Barbara, Vicki and Barbara McCulkin

 

11     Barbara McCulkin (34) and daughters Vicki (13) and Barbara (11) disappeared from their Highgate Hill Brisbane home in 1974. T...

 

Rat-Pack leader takes evidence to the grave

By Metro | Dec 23, 2010

 

IN 1976 I was visited at my home by a young and keen police officer who told me he was concerned about an instruction he had been given to lay a false charge against a person he had arrested that day.

He said the accused, a "Sydney hood" with a long criminal history, had bailed up on him when the constable began questioning him about allegations he was living off the earnings of a prostitute.

The accused said if charged he would give evidence about the involvement of senior detective Tony Murphy in the death of prostitute Shirley Briffman.

The constable charged him nevertheless, and then telephoned his boss, Murphy, and recounted the threat made by the man.

Murphy asked the junior police officer if he had "a present" and when asked what that was, replied "a gun".

The arresting officer said he did not, and Murphy said, "I will send one around to you. Charge him with being in possession of a concealable firearm and we will piss him off back to Sydney".

So the youngster did what he was directed.

However, the charges did not stick as the barrister defending the man somehow became aware that the concealable firearm in question was on the record books of the Queensland police service as having been handed in to them some time before. he accused the police officer of planting the evidence, and his client walked.

I know that to be true because the police officer is a lifelong friend whose view of the police force was shattered from that day.

It also forever formed in my mind a view on Murphy’s honesty.

Over recent years, few attending the Sunday farmer’s markets at Redland Bay in Brisbane would have recognised the frail, grey-haired man with the hook nose who was selling packaged strawberries from his humble stall.

A decade earlier he had a slightly higher public profile as the licensed operator of the TAB betting facility at Dunwich on Stradbroke Island.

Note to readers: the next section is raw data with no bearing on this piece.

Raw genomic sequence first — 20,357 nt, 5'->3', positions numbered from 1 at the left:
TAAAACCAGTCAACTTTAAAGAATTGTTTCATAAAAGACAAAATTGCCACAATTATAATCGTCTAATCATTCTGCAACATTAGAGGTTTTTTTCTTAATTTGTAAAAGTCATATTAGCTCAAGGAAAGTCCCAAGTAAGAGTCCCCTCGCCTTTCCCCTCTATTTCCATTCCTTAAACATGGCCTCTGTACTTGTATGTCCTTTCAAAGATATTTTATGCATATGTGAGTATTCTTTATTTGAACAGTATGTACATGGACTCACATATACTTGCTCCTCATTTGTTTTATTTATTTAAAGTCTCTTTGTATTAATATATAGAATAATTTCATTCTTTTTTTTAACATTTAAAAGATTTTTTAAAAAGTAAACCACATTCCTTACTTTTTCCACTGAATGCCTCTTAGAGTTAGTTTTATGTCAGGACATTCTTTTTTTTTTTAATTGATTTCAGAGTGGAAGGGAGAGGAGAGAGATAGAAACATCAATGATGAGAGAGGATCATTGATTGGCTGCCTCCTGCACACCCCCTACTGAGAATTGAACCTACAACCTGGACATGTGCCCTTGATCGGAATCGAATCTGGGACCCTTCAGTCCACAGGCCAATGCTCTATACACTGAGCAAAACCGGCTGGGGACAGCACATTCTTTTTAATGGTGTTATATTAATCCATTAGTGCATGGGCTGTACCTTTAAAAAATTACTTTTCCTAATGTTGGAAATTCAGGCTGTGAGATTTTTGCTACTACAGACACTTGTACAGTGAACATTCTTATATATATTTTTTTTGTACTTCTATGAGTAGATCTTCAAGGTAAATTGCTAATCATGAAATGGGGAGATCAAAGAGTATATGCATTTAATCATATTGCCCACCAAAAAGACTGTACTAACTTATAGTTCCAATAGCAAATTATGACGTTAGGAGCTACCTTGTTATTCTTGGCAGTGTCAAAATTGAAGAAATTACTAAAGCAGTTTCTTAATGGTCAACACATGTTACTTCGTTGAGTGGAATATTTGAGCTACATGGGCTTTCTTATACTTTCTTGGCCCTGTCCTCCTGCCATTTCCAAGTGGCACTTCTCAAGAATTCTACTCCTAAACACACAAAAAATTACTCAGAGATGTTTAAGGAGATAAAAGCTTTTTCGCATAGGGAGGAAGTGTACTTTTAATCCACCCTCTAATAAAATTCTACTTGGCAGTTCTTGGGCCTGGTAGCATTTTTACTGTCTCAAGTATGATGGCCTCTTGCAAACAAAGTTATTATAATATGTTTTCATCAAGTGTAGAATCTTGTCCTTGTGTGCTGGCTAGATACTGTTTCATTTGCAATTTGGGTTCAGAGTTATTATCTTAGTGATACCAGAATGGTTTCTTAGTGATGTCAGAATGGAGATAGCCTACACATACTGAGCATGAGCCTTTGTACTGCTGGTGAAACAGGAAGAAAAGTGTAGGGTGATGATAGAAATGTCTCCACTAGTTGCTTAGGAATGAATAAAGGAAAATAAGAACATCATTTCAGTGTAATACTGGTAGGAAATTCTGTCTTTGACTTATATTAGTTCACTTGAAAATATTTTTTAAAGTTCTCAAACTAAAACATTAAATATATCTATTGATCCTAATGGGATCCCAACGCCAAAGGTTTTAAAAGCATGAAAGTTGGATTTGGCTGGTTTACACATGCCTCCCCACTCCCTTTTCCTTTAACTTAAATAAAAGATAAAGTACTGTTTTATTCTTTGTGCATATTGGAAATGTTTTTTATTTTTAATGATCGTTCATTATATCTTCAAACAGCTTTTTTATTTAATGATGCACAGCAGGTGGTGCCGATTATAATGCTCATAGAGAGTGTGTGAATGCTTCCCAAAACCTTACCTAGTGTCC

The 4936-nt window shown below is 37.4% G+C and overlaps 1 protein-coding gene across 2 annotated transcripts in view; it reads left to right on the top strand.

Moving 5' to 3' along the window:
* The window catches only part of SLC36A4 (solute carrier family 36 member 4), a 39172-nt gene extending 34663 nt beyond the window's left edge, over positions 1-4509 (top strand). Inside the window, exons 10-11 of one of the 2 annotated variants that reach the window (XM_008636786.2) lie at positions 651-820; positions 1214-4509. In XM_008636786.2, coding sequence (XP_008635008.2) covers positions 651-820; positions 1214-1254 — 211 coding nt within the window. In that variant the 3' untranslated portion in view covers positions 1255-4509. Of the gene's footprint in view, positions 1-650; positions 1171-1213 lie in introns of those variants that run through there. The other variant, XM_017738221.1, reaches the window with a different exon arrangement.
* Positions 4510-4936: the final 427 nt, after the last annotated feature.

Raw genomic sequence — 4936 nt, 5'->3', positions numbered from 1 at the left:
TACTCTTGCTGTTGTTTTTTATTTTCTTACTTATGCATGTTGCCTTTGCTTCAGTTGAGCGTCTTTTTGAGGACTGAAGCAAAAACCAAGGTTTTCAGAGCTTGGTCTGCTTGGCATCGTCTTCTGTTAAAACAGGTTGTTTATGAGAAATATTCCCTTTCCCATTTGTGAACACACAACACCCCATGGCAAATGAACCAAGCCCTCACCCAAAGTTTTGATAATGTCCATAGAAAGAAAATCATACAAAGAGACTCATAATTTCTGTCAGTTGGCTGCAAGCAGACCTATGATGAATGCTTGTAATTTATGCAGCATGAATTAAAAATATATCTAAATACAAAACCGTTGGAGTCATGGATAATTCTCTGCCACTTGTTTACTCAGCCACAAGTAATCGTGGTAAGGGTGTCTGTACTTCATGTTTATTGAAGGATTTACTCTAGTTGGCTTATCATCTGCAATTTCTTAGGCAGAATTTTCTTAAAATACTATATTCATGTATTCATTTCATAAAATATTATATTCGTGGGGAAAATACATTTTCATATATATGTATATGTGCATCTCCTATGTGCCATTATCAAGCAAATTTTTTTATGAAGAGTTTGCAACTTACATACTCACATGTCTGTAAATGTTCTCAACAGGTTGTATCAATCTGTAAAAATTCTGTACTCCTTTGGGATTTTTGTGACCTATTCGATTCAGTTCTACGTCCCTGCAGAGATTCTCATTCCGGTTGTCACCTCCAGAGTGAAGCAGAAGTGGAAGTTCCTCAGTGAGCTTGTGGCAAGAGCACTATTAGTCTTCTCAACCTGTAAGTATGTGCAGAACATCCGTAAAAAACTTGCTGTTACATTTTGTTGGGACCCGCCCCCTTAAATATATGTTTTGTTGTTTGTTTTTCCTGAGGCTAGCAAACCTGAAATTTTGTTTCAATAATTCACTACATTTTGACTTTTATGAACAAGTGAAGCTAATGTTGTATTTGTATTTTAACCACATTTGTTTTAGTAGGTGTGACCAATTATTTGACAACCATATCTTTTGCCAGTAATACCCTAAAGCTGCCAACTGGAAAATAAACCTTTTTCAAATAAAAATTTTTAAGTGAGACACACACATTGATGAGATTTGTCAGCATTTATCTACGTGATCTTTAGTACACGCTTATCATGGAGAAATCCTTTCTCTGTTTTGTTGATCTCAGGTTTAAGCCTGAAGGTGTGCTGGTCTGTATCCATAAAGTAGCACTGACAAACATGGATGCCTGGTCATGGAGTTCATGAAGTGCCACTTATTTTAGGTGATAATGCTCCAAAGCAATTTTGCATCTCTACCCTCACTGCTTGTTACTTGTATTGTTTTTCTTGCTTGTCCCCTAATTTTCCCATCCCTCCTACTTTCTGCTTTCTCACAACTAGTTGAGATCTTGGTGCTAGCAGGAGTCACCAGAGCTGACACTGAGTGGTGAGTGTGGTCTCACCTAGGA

But 30 years ago Tony Murphy was a strongly built senior police officer who struck fear in the hearts of those who crossed him, and who, according to most who knew him, was the boss of corruption in a Queensland police force that was rotten to the core.

Then premier Joh Bjelke-Petersen liked to portray Queensland as the tourism mecca of Australia, a state where "family values" and a Christian outlook were valued and were the driving influences behind his government’s philosophy.

Queensland, he would proudly boast, was not like "those southern states" where legalised gambling and prostitution flourished.

What Bjelke-Petersen did not say, of course, was that vice was as rife in Brisbane as it was in any capital city in the world, but the difference was that in his "Sunshine State" it was all underground, run by criminals, protected by crooked cops and to which politicians, in the main, turned a blind eye.

But, inevitably, it all fell apart.

The landmark inquiry into police and political corruption headed by Tony Fitzgerald QC began in 1987 and wound up in July 1989, resulting in the jailing of four National Party ministers as well as police commissioner Terry Lewis, and the charging of more than 250 other people, of whom 139 were found guilty.

In all, 30 police were charged, 36 charges of official corruption laid and 10 indemnities granted to corrupt senior police who were involved in protecting illegal casinos, brothels and unlicensed bookmakers.

One against whom myriad allegations were made but who was never charged after the Fitzgerald inquiry was Murphy, who retired from his position of assistant commissioner in 1983 after a 38-year career.

Murphy, 82, died in Brisbane on Wednesday after a long illness.

The Fitzgerald inquiry was told that Murphy headed what was known as "The Rat Pack": a trio of crooked cops who organised the standover and the creaming off of organised crime in Queensland.

The Rat Pack comprised Murphy who was the tough, uncompromising boss, detective Glen Hallahan and Lewis.

In reality they were little more than upmarket brothel-keepers and pimps.

However, much graver allegations have always persisted around Murphy, particularly concerning the deaths of the prostitute Briffman and nightclub standover man "Norman the Doorman" Ford in Brisbane in the 1970s.

And the Rat Pack’s evil deeds, or reputed criminal involvement, did not stop at the Queensland border.

Eminent journalist and author Evan Whitton is of the published view that Briffman was one of four victims of former NSW cop Fred Krahe, with his victims also including anti-drugs campaigner Donald Mackay.

Briffman was one of Krahe’s brothel madams.

In 1971 she decided to blow the whistle on him and also air her knowledge of, and involvement in, illegal prostitution in Queensland and the payment of protection money to cops, including Hallahan and Murphy.